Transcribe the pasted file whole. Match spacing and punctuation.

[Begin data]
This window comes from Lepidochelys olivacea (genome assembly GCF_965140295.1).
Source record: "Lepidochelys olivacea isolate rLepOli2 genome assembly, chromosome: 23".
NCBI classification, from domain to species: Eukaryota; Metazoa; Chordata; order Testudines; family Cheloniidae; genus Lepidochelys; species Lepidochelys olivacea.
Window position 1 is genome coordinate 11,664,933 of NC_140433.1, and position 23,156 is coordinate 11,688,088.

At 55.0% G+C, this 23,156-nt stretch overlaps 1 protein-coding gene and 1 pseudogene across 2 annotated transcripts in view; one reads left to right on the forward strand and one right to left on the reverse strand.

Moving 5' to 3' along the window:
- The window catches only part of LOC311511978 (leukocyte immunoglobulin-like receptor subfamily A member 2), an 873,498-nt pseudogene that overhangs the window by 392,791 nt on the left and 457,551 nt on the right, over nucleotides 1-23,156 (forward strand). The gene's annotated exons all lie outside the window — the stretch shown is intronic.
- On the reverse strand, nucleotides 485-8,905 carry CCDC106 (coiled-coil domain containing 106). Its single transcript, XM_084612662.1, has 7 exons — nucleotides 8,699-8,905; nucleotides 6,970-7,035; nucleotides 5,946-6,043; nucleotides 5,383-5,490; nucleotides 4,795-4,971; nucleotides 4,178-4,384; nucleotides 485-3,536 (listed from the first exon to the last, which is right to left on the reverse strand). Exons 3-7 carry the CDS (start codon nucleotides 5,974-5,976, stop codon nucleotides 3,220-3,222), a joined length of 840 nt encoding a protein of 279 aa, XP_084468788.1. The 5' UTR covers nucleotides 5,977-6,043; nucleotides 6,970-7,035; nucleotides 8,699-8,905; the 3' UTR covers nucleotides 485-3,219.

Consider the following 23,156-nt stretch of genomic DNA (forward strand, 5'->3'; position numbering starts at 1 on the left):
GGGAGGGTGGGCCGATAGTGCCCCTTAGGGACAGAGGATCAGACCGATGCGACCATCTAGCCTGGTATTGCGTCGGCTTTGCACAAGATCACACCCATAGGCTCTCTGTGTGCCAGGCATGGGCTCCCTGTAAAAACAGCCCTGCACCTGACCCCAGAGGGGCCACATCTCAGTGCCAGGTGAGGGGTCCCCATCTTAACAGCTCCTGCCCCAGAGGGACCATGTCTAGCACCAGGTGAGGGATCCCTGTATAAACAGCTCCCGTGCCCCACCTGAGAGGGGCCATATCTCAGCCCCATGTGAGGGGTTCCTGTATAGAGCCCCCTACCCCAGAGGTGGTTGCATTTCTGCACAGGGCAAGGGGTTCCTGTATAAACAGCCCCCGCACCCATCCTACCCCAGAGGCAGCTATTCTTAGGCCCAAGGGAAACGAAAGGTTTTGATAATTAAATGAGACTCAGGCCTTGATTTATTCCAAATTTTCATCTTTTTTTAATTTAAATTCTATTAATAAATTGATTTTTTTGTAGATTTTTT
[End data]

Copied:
This window comes from Lepidochelys olivacea (genome assembly GCF_965140295.1).
Source record: "Lepidochelys olivacea isolate rLepOli2 genome assembly, chromosome: 23".
NCBI classification, from domain to species: Eukaryota; Metazoa; Chordata; order Testudines; family Cheloniidae; genus Lepidochelys; species Lepidochelys olivacea.
Window position 1 is genome coordinate 11,664,933 of NC_140433.1, and position 23,156 is coordinate 11,688,088.

At 55.0% G+C, this 23,156-nt stretch overlaps 1 protein-coding gene and 1 pseudogene across 2 annotated transcripts in view; one reads left to right on the forward strand and one right to left on the reverse strand.

Moving 5' to 3' along the window:
- The window catches only part of LOC311511978 (leukocyte immunoglobulin-like receptor subfamily A member 2), an 873,498-nt pseudogene that overhangs the window by 392,791 nt on the left and 457,551 nt on the right, over nucleotides 1-23,156 (forward strand). The gene's annotated exons all lie outside the window — the stretch shown is intronic.
- On the reverse strand, nucleotides 485-8,905 carry CCDC106 (coiled-coil domain containing 106). Its single transcript, XM_084612662.1, has 7 exons — nucleotides 8,699-8,905; nucleotides 6,970-7,035; nucleotides 5,946-6,043; nucleotides 5,383-5,490; nucleotides 4,795-4,971; nucleotides 4,178-4,384; nucleotides 485-3,536 (listed from the first exon to the last, which is right to left on the reverse strand). Exons 3-7 carry the CDS (start codon nucleotides 5,974-5,976, stop codon nucleotides 3,220-3,222), a joined length of 840 nt encoding a protein of 279 aa, XP_084468788.1. The 5' UTR covers nucleotides 5,977-6,043; nucleotides 6,970-7,035; nucleotides 8,699-8,905; the 3' UTR covers nucleotides 485-3,219.

Consider the following 23,156-nt stretch of genomic DNA (forward strand, 5'->3'; position numbering starts at 1 on the left):
GGGAGGGTGGGCCGATAGTGCCCCTTAGGGACAGAGGATCAGACCGATGCGACCATCTAGCCTGGTATTGCGTCGGCTTTGCACAAGATCACACCCATAGGCTCTCTGTGTGCCAGGCATGGGCTCCCTGTAAAAACAGCCCTGCACCTGACCCCAGAGGGGCCACATCTCAGTGCCAGGTGAGGGGTCCCCATCTTAACAGCTCCTGCCCCAGAGGGACCATGTCTAGCACCAGGTGAGGGATCCCTGTATAAACAGCTCCCGTGCCCCACCTGAGAGGGGCCATATCTCAGCCCCATGTGAGGGGTTCCTGTATAGAGCCCCCTACCCCAGAGGTGGTTGCATTTCTGCACAGGGCAAGGGGTTCCTGTATAAACAGCCCCCGCACCCATCCTACCCCAGAGGCAGCTATTCTTAGGCCCAAGGGAAACGAAAGGTTTTGATAATTAAATGAGACTCAGGCCTTGATTTATTCCAAATTTTCATCTTTTTTTAATTTAAATTCTATTAATAAATTGATTTTTTTGTAGATTTTTT